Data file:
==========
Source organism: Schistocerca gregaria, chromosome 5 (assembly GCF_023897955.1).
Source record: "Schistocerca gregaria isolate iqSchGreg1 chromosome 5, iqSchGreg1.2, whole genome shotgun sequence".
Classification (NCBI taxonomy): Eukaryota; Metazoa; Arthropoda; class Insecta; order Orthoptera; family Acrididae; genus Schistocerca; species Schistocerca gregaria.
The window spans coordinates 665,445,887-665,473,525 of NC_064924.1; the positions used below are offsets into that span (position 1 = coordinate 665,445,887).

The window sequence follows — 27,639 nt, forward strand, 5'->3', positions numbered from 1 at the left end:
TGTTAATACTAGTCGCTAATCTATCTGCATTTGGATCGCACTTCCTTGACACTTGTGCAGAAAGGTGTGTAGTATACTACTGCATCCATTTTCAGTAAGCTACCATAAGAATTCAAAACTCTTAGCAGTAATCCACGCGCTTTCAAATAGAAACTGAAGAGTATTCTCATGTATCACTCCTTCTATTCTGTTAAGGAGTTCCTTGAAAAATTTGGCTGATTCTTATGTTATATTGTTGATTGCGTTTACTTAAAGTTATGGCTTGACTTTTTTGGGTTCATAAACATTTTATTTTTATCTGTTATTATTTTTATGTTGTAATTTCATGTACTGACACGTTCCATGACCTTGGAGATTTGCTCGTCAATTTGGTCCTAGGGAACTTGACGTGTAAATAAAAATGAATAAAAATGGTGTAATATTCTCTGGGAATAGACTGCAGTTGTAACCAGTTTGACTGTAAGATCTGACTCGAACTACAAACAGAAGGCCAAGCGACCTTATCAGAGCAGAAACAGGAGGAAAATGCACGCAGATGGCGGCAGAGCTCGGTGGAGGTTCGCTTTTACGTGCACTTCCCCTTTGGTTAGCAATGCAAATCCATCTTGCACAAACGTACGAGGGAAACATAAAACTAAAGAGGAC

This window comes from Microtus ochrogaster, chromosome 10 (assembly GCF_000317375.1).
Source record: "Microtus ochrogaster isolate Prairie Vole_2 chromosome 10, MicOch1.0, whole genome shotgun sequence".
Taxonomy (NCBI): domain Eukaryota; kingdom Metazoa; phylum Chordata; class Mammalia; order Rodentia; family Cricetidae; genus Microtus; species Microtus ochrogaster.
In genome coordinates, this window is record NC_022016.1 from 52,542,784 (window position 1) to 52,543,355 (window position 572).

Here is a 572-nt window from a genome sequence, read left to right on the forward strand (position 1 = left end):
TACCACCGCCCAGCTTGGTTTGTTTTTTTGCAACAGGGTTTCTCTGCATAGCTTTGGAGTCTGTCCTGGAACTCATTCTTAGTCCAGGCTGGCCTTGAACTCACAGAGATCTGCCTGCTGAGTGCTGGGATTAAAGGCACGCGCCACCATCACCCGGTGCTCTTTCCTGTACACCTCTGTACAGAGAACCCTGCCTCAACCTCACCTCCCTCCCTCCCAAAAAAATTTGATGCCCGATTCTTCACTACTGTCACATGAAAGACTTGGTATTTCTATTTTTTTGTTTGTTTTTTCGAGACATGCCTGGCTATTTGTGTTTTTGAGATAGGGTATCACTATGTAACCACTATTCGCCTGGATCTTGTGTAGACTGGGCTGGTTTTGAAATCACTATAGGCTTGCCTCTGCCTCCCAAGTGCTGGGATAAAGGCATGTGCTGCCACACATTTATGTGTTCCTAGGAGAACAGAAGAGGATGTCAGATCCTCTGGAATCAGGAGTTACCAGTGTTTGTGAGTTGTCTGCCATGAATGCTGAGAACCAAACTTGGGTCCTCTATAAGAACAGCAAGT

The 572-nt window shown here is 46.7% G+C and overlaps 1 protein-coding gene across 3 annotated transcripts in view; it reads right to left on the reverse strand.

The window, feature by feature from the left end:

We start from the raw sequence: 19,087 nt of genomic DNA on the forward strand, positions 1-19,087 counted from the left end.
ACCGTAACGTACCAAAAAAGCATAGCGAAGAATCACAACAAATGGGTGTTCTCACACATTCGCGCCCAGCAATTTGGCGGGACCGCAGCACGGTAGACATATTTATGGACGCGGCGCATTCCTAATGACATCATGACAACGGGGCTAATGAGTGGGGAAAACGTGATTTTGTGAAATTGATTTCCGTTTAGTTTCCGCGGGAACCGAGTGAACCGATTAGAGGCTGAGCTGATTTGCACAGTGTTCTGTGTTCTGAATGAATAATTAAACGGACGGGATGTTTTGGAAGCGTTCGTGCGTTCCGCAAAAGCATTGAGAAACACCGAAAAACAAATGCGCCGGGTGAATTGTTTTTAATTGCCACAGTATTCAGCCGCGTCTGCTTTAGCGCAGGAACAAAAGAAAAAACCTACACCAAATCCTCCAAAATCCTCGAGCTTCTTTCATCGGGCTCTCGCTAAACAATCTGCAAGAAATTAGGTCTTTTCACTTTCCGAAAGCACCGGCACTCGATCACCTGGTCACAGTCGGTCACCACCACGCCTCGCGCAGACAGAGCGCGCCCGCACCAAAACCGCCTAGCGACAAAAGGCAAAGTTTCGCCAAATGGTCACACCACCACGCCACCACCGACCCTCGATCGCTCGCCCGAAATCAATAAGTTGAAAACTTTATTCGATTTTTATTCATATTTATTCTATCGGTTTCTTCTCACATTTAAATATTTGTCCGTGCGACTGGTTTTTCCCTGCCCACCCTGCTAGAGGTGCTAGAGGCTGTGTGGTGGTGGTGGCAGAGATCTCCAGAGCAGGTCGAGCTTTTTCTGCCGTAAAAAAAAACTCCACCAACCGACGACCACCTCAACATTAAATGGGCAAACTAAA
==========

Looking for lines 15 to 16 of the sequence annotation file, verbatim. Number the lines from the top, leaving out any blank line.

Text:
We start from the raw sequence: 19,087 nt of genomic DNA on the forward strand, positions 1-19,087 counted from the left end.
ACCGTAACGTACCAAAAAAGCATAGCGAAGAATCACAACAAATGGGTGTTCTCACACATTCGCGCCCAGCAATTTGGCGGGACCGCAGCACGGTAGACATATTTATGGACGCGGCGCATTCCTAATGACATCATGACAACGGGGCTAATGAGTGGGGAAAACGTGATTTTGTGAAATTGATTTCCGTTTAGTTTCCGCGGGAACCGAGTGAACCGATTAGAGGCTGAGCTGATTTGCACAGTGTTCTGTGTTCTGAATGAATAATTAAACGGACGGGATGTTTTGGAAGCGTTCGTGCGTTCCGCAAAAGCATTGAGAAACACCGAAAAACAAATGCGCCGGGTGAATTGTTTTTAATTGCCACAGTATTCAGCCGCGTCTGCTTTAGCGCAGGAACAAAAGAAAAAACCTACACCAAATCCTCCAAAATCCTCGAGCTTCTTTCATCGGGCTCTCGCTAAACAATCTGCAAGAAATTAGGTCTTTTCACTTTCCGAAAGCACCGGCACTCGATCACCTGGTCACAGTCGGTCACCACCACGCCTCGCGCAGACAGAGCGCGCCCGCACCAAAACCGCCTAGCGACAAAAGGCAAAGTTTCGCCAAATGGTCACACCACCACGCCACCACCGACCCTCGATCGCTCGCCCGAAATCAATAAGTTGAAAACTTTATTCGATTTTTATTCATATTTATTCTATCGGTTTCTTCTCACATTTAAATATTTGTCCGTGCGACTGGTTTTTCCCTGCCCACCCTGCTAGAGGTGCTAGAGGCTGTGTGGTGGTGGTGGCAGAGATCTCCAGAGCAGGTCGAGCTTTTTCTGCCGTAAAAAAAAACTCCACCAACCGACGACCACCTCAACATTAAATGGGCAAACTAAA